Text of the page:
The results showed that the influence of attitude, subjective norm and moral obligation on intention is significantly different between experienced and non-experienced consumers. The positive influence of attitude on intention to engage in digital piracy is stronger for non-experienced than experienced consumers. The influence of subjective norm on intention is significant and positive for non-experienced consumers but is not significant for experienced consumers. The influence of moral obligation on intention is significant and positive for non-experienced consumers but turns negative and significant for experienced consumers.

Originality/value

This research contributed to the body of knowledge by investigating the role of past experience as a moderator in the TPB model which renders the authors to have a better understanding of the differences in the thinking process between experienced and non-experienced consumers.

Details

International Journal of Emerging Markets, vol. ahead-of-print no. ahead-of-print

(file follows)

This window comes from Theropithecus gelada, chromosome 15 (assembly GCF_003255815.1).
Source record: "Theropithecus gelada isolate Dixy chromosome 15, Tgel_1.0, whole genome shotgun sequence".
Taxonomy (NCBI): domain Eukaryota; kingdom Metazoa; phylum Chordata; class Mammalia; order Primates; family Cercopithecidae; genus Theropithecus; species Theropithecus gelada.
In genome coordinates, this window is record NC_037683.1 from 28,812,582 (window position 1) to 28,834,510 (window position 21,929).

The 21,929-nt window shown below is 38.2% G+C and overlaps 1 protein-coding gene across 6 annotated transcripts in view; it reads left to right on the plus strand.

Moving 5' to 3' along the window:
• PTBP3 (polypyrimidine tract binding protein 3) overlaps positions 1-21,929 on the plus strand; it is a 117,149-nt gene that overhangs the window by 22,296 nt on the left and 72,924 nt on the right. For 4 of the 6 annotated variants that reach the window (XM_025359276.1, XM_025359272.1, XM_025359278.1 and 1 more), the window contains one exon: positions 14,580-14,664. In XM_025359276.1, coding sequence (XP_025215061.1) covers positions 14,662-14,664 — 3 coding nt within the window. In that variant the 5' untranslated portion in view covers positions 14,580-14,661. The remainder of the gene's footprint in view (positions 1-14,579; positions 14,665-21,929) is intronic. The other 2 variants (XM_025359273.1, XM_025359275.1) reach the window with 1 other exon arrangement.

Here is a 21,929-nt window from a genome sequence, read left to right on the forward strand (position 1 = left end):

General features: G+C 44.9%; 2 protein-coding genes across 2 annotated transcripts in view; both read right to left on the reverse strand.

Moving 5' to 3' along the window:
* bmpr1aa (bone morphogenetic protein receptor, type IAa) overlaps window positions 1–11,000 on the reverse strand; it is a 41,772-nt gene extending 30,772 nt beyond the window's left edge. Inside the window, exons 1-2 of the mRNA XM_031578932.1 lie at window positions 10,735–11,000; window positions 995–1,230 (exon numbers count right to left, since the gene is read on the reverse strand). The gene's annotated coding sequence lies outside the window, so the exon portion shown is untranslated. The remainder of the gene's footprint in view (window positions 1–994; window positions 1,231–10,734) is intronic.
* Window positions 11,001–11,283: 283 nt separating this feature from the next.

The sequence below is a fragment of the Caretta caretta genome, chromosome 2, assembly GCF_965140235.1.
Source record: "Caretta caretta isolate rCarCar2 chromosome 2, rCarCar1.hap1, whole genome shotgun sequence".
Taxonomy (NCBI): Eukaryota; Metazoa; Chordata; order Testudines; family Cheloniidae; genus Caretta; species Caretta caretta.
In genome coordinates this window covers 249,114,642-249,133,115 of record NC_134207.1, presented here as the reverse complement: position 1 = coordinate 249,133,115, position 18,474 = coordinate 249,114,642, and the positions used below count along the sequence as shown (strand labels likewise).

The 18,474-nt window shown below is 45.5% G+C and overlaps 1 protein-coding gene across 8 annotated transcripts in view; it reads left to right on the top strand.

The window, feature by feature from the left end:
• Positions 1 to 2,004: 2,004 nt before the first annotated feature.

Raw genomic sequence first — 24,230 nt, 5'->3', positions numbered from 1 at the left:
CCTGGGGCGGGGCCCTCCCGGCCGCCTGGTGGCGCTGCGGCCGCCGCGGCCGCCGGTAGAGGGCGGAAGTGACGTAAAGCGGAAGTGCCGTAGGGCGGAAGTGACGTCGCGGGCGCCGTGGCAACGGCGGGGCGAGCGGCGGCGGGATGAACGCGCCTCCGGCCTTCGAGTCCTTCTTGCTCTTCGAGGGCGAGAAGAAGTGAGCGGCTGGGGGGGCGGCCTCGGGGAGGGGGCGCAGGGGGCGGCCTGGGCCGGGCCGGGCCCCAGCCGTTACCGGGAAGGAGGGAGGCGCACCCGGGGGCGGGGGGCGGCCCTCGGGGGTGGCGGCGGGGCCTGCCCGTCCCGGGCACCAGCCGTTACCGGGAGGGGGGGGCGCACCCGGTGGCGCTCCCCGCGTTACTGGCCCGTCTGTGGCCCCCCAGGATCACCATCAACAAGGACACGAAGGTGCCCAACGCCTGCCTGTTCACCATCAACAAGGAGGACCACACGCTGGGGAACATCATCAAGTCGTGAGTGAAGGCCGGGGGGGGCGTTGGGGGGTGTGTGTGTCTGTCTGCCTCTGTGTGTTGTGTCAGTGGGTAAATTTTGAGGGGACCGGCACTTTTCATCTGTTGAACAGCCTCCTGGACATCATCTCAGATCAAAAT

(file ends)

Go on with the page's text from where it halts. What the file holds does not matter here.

Type: Research Article
ISSN: 1746-8809

Keywords

To view the access options for this content please click here
Article
Publication date: 14 November 2016

Fandy Tjiptono and Haja Tiana Rakotondrainibe Andrianombonana

Brand origin (BO) has been suggested as an important determinant of brand evaluation and purchase intention. However, previous studies have indicated that consumers have…

Abstract

Purpose

Brand origin (BO) has been suggested as an important determinant of brand evaluation and purchase intention. However, previous studies have indicated that consumers have limited knowledge and ability to recognize national origin of brands. The purpose of this paper is to assess brand origin recognition accuracy (BORA) and its relationships with brand evaluation and purchase intention in the Indonesian laptop market.

Design/methodology/approach

A convenient sample of 195 people in Daerah Istimewa Yogyakarta participated in the survey. They were given a list of 18 laptop brands (four local and 14 foreign brands) and were asked to identify their actual national origins.

Findings

The study found that consumers are more likely to misidentify than correctly recognize a true BO. This limited ability also has contributed to the low BORA scores for both local and foreign brands. Brand evaluation was found to be positively correlated with purchase intention. However, the current study could only find partial supports for the relationship between BORA scores and brand evaluation as well as purchase intention.

Practical implications